The EDPB will provide guidelines on data transfers to importers subject to the GDPR while the European Commission has confirmed that it intends to develop a new and specific set of Standard Contractual Clauses for data transfers to non-EU importers subject to Article 3(2) GDPR.
Data transfers of personal data to countries outside of the European Economic Area (EEA) have to meet certain requirements under the European General Data Protection Regulation (GDPR). If the so-called third country the personal data is transferred to, does not provide an adequate level of data protection, certain measures must be taken.
Ever since the Schrems II ruling and the invalidation of the Privacy Shield, such transfers have become significantly more complicated.
A common safeguard for data transfers to third countries are the so-called Standard Contractual Clauses (SCC). Just recently (4 June 2021) the EU Commission published the revised SCC under the GDPR. Almost simultaneously, the European Data Protection Board (EDPB) published the Recommendations on measures that supplement data transfer tools.
Implementing the revised SCC in accordance with the EDPB Recommendations is – to put it mildly – not an easy task. It appears, however, as if things will get even more intricate in the future.
The big Unknown: recital 7 vs. use of SCC
In recital 7 of the EU Commission's Implementing Decision, it is stated that the revised SCC can be used only if the processing in the third country is not subject to the GDPR:
"The standard contractual clauses may be used for such transfers only to the extent that the processing by the importer does not fall within the scope of the Regulation (EU) 2016/679. This also includes the transfer of personal data by a controller or processor not established in the Union, to the extent that the processing is subject to Regulation (EU) 2016/679."
This recital 7 has caused a lot of discussions and uncertainty among companies and advisers, since it seems that businesses would have to find solutions other than the revised SCC in cases where the processing by the recipient of the data (importer) in the third country falls within the scope of the GDPR. If, for example, an European online store uses a subcontractor in the United States and the US companies' data processing is subject to the GDPR (Article 3 (2) GDPR), the online store could not rely on the revised SCC as a transfer mechanism.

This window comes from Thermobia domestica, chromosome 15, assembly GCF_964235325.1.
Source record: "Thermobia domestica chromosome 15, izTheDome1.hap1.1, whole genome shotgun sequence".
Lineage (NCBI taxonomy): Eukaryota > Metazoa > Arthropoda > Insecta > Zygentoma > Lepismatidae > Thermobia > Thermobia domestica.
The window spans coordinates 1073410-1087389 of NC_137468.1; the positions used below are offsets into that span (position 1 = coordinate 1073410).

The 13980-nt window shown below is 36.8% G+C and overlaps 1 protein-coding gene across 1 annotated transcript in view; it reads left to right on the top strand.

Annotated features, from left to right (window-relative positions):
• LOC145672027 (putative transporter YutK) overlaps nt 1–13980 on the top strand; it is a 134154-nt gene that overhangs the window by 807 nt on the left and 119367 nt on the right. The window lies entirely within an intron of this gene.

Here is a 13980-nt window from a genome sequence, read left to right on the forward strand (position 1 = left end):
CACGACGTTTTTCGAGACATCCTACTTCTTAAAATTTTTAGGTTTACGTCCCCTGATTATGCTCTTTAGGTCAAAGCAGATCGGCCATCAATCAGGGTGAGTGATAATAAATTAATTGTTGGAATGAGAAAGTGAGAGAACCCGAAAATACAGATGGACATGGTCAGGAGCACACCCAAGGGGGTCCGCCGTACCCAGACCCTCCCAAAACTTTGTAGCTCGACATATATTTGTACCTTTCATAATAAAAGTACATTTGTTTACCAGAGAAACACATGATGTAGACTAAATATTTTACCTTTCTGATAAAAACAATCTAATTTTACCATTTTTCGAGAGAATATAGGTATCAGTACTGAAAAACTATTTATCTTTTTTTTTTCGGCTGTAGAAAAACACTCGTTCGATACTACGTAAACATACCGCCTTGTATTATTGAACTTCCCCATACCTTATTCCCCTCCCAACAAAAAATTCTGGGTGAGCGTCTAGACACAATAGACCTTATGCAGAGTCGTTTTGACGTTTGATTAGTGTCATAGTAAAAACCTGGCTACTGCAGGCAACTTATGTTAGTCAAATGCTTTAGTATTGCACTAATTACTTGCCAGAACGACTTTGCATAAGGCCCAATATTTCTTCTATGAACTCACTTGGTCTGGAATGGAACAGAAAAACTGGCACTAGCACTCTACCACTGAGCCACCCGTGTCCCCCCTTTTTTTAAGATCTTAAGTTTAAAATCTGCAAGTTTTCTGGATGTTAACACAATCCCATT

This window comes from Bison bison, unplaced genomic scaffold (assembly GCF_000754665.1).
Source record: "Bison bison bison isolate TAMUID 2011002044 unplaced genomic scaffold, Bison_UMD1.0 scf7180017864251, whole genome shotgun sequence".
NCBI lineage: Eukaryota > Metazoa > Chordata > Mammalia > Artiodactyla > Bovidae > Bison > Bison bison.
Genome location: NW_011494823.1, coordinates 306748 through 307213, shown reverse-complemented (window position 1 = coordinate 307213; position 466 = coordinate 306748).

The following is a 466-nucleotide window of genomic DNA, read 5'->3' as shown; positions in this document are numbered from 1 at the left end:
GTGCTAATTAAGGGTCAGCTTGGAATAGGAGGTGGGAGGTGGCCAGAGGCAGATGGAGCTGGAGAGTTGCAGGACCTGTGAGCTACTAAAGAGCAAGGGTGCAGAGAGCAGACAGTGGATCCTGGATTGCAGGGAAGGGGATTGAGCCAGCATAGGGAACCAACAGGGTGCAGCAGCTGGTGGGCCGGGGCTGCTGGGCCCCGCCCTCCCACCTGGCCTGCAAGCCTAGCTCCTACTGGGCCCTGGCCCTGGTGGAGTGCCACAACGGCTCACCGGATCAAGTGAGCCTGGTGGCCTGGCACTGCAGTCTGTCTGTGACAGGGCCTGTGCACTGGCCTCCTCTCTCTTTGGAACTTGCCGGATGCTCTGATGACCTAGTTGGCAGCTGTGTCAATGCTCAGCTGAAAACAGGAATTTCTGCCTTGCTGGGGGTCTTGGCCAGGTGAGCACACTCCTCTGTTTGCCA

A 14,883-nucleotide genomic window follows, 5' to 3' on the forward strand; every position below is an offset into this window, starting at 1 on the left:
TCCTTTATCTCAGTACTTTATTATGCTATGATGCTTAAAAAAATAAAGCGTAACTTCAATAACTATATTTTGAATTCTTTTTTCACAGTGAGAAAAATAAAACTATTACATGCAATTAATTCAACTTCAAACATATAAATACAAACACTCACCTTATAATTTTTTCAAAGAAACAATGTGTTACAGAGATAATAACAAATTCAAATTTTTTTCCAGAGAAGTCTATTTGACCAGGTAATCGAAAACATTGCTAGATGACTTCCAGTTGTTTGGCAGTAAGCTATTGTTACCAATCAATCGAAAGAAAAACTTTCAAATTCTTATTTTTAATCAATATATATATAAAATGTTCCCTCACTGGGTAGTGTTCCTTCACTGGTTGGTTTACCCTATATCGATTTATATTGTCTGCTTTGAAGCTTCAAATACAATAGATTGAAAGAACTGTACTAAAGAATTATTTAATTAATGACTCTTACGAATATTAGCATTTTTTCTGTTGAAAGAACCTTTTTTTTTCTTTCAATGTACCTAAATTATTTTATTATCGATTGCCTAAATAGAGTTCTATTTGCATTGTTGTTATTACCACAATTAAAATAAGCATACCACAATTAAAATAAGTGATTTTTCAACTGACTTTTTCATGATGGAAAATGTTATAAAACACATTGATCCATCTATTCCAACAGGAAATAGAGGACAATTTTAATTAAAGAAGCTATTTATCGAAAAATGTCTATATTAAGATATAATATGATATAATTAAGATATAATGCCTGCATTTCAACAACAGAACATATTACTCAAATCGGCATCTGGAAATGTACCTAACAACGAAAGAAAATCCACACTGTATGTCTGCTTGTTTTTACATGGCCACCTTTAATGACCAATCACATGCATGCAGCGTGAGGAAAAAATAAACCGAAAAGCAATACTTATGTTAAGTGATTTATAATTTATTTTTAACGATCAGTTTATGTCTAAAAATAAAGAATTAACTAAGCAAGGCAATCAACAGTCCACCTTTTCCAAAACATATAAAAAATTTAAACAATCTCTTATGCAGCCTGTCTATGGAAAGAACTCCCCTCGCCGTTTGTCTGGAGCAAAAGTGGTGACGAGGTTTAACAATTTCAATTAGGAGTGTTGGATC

Another set of SCC as a solution?
The EDPB just published the minutes of its plenary meeting held in September 2021. According to the minutes (paragraph 2), the EDPB is expected to adopt guidelines regarding the relationship between the GDPR's extraterritorial reach and data transfer restrictions. Further, the minutes also state that subsequent to the adoption of these guidelines, the EU Commission will develop a new set of SCC to specifically address the transfer from the EEA to a foreign data importer who is already subject to the GDPR (Article 3(2) GDPR).
The minutes suggest that companies soon will have to deal with two different sets of SCC:
- the revised SCC released by the EU Commission on 4 June 2021 for transfers to data importers in third countries not subject to the GDPR, and
- yet to be drafted SCC for the transfer to importers in third countries that are subject to the GDPR.
How does this affect companies?
Although it is nice to see that there will be guidelines with regards to the interplay between the extraterritorial reach of the GDPR and transfer restrictions, for companies engaging in international data transfers, however, this development further complicates the already difficult process of assessing and documenting the risk of data transfers (Transfer Impact Assessment).
A lot of EU companies are still in the process of analyzing their international data flows and are in the midst of implementing the revised SCC. Soon, they will also have to manage different sets of SCC, depending on the data importer's activities.